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UN, Afghanistan appeal for over $80 million to combat rising wheat prices

UN, Afghanistan appeal for over $80 million to combat rising wheat prices

The United Nations and the Government of Afghanistan joined forces today to launch an appeal for more than $80 million to help over 2.5 million people in the country facing food shortages due to the soaring price of wheat.

Bread is a staple food for the majority of Afghanistan’s population, while wheat is the most important food crop domestically. In the past year, the price of wheat flour in the country has surged 58 per cent, or even up to 80 per cent in some areas.

There is a crucial need for targeted food assistance to prevent the situation from deteriorating further, according to the Government, the UN World Food Programme (WFP), the UN World Health Organization (WHO) and UN Children’s Fund (UNICEF).

“This joint appeal is on behalf of 425,000 extremely poor Afghan families, who otherwise will be unable to meet their most basic need – that of food – especially during the current harsh winter months, until the next harvest season,” said Bo Asplund, Acting Special Representative of the Secretary-General.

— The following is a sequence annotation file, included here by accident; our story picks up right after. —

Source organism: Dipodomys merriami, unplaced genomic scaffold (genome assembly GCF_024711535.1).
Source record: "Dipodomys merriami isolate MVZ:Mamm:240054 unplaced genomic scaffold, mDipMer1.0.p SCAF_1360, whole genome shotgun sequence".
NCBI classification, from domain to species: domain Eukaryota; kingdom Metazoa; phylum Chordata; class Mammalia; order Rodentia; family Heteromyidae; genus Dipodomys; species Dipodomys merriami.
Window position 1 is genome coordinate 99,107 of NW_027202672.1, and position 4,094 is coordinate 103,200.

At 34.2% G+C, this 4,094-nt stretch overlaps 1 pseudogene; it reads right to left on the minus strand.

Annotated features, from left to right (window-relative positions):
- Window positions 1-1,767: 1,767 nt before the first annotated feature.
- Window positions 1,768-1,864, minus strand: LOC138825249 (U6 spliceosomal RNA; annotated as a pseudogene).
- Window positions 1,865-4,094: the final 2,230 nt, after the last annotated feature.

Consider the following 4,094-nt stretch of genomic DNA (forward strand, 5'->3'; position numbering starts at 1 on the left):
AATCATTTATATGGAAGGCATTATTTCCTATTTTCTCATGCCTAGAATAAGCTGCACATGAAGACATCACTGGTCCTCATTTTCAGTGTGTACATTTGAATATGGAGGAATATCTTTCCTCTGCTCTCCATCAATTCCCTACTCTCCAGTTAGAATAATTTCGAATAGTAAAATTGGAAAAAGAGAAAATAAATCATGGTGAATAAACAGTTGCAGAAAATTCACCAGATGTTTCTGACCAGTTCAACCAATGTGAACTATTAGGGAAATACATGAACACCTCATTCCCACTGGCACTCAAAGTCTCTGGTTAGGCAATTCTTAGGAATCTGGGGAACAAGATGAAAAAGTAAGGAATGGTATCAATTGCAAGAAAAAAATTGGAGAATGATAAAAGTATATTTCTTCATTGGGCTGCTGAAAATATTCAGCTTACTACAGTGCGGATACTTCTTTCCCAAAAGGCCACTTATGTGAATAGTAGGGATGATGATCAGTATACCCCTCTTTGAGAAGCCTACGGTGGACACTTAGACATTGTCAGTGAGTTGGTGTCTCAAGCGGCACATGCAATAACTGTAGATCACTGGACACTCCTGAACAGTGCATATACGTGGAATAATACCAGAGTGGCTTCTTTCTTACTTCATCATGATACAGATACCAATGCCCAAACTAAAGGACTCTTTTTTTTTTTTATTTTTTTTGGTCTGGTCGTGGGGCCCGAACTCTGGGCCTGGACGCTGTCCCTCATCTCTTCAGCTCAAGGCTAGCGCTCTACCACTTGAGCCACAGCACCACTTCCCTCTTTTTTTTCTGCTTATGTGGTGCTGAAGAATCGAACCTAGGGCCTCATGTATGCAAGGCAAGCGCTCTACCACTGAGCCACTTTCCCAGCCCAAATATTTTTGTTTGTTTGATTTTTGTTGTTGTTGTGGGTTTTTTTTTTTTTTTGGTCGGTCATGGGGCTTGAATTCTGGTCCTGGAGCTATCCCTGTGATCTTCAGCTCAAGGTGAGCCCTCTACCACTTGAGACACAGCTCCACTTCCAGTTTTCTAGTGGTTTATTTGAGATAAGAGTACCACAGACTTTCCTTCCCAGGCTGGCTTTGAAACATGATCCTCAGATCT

He urged donors to contribute generously “to ensure that these families can feed themselves, and so that the most vulnerable, who are predominantly children and women, do not succumb to malnutrition.”

The funds generated will also supply nutritional supplements to those who are most at risk and people already suffering from severe malnutrition.

Also in Afghanistan, the UN Office on Drugs and Crime (UNODC) has handed over a new Female Prison/Detention Center in the capital Kabul to the Ministry of Justice.

Located in the Tahia-e-Maskan area, the facility, which was constructed by UNODC with funding from the Italian Government, will host 96 female prisoners.

“The Female Prison/Detention Center will respond in a new dynamic way to the needs of women offenders sentenced to imprisonment by Courts and will provide a more individual treatment, such as rehabilitation and re-education programmes as required by international standards and laid out in the Afghan national legislation,” said Matteo Pasquali, UNODC International Project Coordinator.

The project is part of a larger effort to reform Afghanistan’s penitentiary system, and supports the passing of new laws to bring national measures in line with international norms.